For most students in electrical engineering programs, their first close encounter with “magnetics” begins with the basic AC transformer in step-up and step-down arrangement, extends to the use of inductor in L-C filter and resonant circuits, and may even include use of the transformers for signal isolation of a power-supply feedback loop. Beyond those basic applications, many electronics engineers regard anything “magnetic” as an almost magical aspect of design, one best left to specialists in order to avoid complications and headaches.
In some ways, that’s unfortunate, but it also makes sense. Magnetic components in a wide range of configurations are a critical part of almost every electronic system’s design. They are embedded and pervasive, though often invisible to the user and even the designer.
Consider just a few of their many applications:
- Obviously, as the primary-side transformer between AC mains and rest of a power subsystem;
- Within AC/DC or DC/DC switching power supplies, in the feedback path from secondary side to primary side;
- To provide isolation and level translation in for MOSFET gate-driver circuits;
- Inductors are used to manage the flow of current and charge/discharge cycles to regulate output in power supplies.
But the roles of magnetics go beyond power supplies, such as:
- The coil of electromechanical relays (yes, they are still very widely used, for many reasons) and solenoids;
- Coupling power into an Ethernet cable, in a power over Ethernet (PoE) installation;
- To steer DC current into one path while blocking AC from that path;
- In RF circuits, to properly bias a PIN diode when it is being used as a switch;
- In single-stage and multistage LC filters, to establish low-pass, band-pass, and high-pass topologies with varying bandwidths, cutoff frequencies, passband/stopband ripple, and attenuation slopes.
Here’s the magnetics challenge: once you get rough-out the design using the basic equations which govern electromagnetism – and there are just a few – reality hits hard as you need to translate these equations into actual products. That’s easy at first, but soon gets very difficult. Some specifications, such as DC resistance, are straightforward as they are based on wire gauge and length. Others, such as inductance get more complicated, as they are dependent on wire gauge, but also winding topology, leakage current, physical winding form, and many other variables which are hard to model and involve tricky compromises.
The result is that most users find it easier, quicker, and smarter to rely on the expertise of a magnetics vendor to guide them to the best component, or at least show a few and clarify the inevitable tradeoffs. Add to this the issue of any relevant regulatory requirements such as insulation and spacing which meet high-voltage mandates, and very quickly having an experience guide via selection charts, applications engineers, and others who ate better versed in the nuances of magnetics is a good idea.
Two examples make this very clear. First, consider a basic flyback transformer used in a switching DC/DC supply in conjunction with its optocouplers. The top-tier specifications are fairly easy to meet, but the added-on ones become a real challenge: AEC-Q200 Grade 0 qualification (the most stringent), including -40°C to +155°C rating so it can be used in any locale and anywhere in the vehicle, high saturation-current capability and low-leakage inductance performance; small footprint; compatibility with designated optocouplers; and high isolation between primary and secondary windings.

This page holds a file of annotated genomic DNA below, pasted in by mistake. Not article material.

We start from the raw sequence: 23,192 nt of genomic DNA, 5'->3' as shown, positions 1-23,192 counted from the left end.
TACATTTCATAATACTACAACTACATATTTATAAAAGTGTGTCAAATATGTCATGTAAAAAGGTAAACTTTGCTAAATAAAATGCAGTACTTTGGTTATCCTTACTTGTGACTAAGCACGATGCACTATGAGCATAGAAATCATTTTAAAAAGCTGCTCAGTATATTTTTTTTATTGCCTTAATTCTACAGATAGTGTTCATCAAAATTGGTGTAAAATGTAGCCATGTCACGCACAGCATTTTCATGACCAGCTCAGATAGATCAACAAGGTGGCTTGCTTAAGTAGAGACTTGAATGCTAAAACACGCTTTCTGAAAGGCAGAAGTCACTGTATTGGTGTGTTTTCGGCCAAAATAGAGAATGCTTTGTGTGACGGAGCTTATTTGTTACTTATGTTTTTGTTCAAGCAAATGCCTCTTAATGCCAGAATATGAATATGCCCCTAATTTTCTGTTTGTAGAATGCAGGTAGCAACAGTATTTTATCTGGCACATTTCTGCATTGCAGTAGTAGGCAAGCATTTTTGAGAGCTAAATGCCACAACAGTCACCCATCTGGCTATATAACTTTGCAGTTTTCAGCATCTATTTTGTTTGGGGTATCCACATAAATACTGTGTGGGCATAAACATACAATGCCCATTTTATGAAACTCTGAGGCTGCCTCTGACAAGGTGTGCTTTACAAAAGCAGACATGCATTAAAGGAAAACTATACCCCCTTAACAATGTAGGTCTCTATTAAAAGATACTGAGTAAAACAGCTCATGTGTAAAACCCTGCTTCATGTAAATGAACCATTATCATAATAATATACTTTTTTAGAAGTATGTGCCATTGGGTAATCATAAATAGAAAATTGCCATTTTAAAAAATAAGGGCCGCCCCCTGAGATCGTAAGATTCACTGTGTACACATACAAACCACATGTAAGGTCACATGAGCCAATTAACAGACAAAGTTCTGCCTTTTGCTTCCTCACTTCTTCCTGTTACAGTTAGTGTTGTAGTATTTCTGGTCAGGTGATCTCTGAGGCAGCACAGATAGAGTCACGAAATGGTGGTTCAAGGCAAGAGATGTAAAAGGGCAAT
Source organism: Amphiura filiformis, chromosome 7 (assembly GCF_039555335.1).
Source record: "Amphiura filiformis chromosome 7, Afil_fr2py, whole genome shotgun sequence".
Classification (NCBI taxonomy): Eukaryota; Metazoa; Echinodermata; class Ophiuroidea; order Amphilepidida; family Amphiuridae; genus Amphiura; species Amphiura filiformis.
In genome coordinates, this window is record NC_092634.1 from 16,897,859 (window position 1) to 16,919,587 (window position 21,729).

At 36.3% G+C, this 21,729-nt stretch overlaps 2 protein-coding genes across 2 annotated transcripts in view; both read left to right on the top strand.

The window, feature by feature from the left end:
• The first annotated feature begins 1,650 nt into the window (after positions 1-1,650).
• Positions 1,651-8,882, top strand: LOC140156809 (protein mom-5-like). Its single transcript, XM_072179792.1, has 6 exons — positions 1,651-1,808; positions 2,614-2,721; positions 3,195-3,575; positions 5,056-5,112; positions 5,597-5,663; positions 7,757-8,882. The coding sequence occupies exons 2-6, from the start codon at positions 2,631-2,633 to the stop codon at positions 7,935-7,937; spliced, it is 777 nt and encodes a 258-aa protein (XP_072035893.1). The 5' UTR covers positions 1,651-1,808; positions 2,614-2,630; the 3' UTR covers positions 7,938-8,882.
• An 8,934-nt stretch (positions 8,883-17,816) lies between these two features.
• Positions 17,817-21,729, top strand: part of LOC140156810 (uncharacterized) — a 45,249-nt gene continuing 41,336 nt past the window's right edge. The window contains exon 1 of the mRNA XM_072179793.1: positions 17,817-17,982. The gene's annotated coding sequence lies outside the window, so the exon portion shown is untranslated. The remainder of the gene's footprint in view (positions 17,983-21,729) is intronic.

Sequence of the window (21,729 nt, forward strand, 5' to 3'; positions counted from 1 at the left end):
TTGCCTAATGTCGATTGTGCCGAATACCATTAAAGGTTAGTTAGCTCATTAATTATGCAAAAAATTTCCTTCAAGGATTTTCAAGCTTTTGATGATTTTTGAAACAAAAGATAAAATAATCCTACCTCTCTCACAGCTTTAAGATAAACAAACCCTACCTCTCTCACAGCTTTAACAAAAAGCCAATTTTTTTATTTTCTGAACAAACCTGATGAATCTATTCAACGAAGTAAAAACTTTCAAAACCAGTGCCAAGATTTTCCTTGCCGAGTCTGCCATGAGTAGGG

Clearly, not just any transformer with the appropriate turns ratio will suffice. That’s where the HA00-10043ALFTR from TT Electronics is an excellent choice. Not only does it meet all the “hard specifications” for electrical, thermal, and mechanical performance, it is housed in a 10‑pin small-outline style (SOIC) IC (SOIC) package with a small 12.0 mm × 12.5 mm footprint and low 6.3 mm profile, Figure 1. Yet it’s a standard product and fully optimised for a well-defined set of difficult requirements, Reference 1.
Figure 1: The HA00-10043ALFTR flyback transformer for switching power supplies is AEC-Q200 certified and targets severe high-temperature automotive and industrial applications; it is compatible with Broadcom (Avago) ACPL-32JT and ACPL-302J optocoupler ICs.
Similarly, a PoE design requires many passive components: diodes, transformers, inductors, capacitors, and resistors, plus discrete transistors and controller/regulator ICs. TT Electronics supports the reference designs from the vendors of these ICs, such as the DAK86 reference design for a PoE powered device (PD) from Power Integrations, Reference 2. This design uses their DPA423G power-conversion switch and controller, with inductors which have the appropriate values, of course, as well as DC resistance, current-handling capacity, and switching frequency rating, such as those in the HM79 series of medium-power surface-mount inductors from TT Electronics, Figure 2.
Figure 2: Members of the HM79 series of medium-power surface-mount inductors from TT Electronics are well-suited for use in the DAK86 reference design from Power Integrations for a Power over Ethernet (PoE) Powered device (PD).
In short, there’s no need to try to go it alone when it comes to selecting transformers and inductors which are optimised for defined application niches. Further, if your requirements are truly unique, as is sometimes the case, a top-tier vendor can often suggest a modification to an existing part, or even a fully custom part, that meets the complex objectives of your design.
For more information visit: www.ttelectronics.com/magnetics.
- TT Electronics, Edgar C. Taculog, High Isolation Voltage Flyback Transformer
- Power Integrations, Engineering Prototype Report for EP-86 – 6.6 W Multi-Class Powered Device (PD) for Power over Ethernet (PoE) Using DPA-Switch® (DPA423G)